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Page:Popular Science Monthly Volume 44.djvu/171

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161
HOW OLD IS THE EARTH?

Robert Bell, where veins of quartz marked with glacial stride stand out to various heights not exceeding one foot above the weathered surface of the inclosing limestone.

From this wide range of concurrent but independent testimonies we may accept it as practically demonstrated that the icesheets disappeared from North America and Europe some six to ten thousand years ago. But having thus found the value of one term in our ratios of geologic time divisions, we may know them all approximately by its substitution. The two inches assumed to represent the postglacial portion of the Quaternary era may be called eight thousand years; then, according to the proportional estimates by Davis, the Triassic period was probably two million four hundred thousand years ago; the time since the Carboniferous period, in the closing part of the Pal├Žozoic era, has been about four or five million years; and since the middle of the Cambrian period, twice or perhaps four times as long. Continuing this series still further back, the earliest Cambrian fossils may be twenty or twenty-five million years old, and the beginning of life on our earth was not improbably twice as long ago.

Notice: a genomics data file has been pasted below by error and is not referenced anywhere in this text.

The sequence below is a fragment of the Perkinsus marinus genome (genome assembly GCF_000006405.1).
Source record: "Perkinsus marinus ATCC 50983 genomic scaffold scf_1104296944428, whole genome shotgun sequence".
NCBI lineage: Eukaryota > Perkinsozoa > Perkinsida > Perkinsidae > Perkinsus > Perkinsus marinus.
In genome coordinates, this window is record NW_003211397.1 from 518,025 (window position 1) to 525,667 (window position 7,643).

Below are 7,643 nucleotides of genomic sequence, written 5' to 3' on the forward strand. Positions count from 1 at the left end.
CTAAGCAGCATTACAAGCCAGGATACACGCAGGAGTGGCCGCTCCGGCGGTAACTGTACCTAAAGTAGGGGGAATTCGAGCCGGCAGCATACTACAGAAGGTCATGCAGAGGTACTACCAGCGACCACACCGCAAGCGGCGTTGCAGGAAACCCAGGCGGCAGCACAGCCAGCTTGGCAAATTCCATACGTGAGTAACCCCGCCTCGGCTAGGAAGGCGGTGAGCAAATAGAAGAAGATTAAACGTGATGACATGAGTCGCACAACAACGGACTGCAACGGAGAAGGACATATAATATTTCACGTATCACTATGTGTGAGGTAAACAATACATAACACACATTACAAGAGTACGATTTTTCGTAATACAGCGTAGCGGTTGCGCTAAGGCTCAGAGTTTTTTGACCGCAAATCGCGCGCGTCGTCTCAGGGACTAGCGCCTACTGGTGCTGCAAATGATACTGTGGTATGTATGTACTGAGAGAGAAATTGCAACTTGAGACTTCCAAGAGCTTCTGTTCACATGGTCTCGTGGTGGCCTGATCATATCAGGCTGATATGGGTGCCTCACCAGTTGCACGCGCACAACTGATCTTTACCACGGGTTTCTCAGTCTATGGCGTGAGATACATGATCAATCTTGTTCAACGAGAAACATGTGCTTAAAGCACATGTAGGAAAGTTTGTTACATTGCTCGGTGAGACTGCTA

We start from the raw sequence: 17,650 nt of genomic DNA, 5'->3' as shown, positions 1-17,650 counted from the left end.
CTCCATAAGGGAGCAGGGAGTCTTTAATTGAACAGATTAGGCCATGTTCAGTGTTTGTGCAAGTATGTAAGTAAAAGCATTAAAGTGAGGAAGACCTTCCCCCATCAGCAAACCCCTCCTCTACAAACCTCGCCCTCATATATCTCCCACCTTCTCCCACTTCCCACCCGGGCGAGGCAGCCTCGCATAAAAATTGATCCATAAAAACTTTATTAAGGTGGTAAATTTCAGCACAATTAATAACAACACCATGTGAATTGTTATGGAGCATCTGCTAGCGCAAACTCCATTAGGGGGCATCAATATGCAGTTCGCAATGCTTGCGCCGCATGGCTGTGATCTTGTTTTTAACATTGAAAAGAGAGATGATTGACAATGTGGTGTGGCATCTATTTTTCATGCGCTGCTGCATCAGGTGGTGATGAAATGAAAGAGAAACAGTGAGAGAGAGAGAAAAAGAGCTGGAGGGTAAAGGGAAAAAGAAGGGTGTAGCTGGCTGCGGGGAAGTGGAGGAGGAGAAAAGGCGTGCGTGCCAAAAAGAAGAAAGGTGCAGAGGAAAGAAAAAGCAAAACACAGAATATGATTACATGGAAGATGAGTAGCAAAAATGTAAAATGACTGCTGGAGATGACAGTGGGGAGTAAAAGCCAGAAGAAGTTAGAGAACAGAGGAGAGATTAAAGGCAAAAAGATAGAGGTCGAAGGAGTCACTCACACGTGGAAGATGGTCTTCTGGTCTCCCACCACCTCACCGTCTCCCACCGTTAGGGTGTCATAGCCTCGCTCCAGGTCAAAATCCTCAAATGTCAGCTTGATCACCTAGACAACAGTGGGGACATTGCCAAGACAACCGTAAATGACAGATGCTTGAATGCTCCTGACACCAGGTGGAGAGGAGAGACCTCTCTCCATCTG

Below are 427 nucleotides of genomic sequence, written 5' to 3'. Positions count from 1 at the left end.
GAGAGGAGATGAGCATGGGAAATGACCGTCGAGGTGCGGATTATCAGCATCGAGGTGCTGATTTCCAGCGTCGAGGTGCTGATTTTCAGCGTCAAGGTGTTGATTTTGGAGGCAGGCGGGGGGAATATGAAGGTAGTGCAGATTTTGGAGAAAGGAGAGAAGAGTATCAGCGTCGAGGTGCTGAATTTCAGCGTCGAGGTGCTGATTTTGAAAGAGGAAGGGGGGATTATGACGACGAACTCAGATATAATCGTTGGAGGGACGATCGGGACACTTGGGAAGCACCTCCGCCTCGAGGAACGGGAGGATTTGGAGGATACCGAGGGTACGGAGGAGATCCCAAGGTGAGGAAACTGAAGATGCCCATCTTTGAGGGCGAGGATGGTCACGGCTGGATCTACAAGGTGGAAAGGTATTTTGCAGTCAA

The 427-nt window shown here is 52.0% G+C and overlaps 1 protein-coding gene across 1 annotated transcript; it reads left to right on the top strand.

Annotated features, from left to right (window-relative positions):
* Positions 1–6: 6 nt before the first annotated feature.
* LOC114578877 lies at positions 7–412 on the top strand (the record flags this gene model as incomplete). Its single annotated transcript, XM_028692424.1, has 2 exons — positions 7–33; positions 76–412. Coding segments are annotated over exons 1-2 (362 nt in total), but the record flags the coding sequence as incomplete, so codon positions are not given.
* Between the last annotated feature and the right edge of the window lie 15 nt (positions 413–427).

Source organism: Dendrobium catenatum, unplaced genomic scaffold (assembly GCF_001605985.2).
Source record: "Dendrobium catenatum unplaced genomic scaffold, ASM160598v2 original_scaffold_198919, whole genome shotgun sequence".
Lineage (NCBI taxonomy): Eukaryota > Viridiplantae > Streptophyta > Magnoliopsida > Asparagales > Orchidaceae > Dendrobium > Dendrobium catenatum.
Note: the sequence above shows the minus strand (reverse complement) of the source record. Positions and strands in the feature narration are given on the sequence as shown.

Seeking to substitute our measure of postglacial time in Dana's ratios, we are met by the difficulty of ascertaining first its proportion to the preceding Glacial period, and then the ratio which these two together bear to the Tertiary era. It would fill a very large volume to rehearse all the diverse opinions current among glacialists concerning the history of the Ice age, its wonderful climatic vicissitudes, and the upward and downward movements of the lands which are covered with the glacial drift. Many eminent glacialists, as James Geikie, Wahnschaffe, Penck, De Geer, Chamberlin, Salisbury, Shaler, McGee, and others, believe that the Ice age was complex, having two, three, or more epochs of glaciation, divided by long interglacial epochs of mild and temperate climate when the ice-sheets were entirely or mainly melted away. Prof. Geikie claims five distinct glacial epochs, as indicated by fossiliferous beds lying between deposits of till or unstratified glacial drift, and by other evidences of great climatic changes. In this country Mr. McGee recognizes at least three glacial epochs. The astronomic theory of Croll attributes the accumulation of ice-sheets to recurrent cycles which bring the winters of each polar hemisphere of the earth alternately into aphelion and perihelion each twenty-one thousand years during the periods of maximum eccentricity of the earth's orbit. Its last period of this kind was from about two hundred and forty thousand to eighty thousand years ago, allowing room for seven or eight such cycles and alternations of glacial and interglacial conditions. The supposed evidence of interglacial epochs therefore gave to this theory a wide credence; but the recent determina-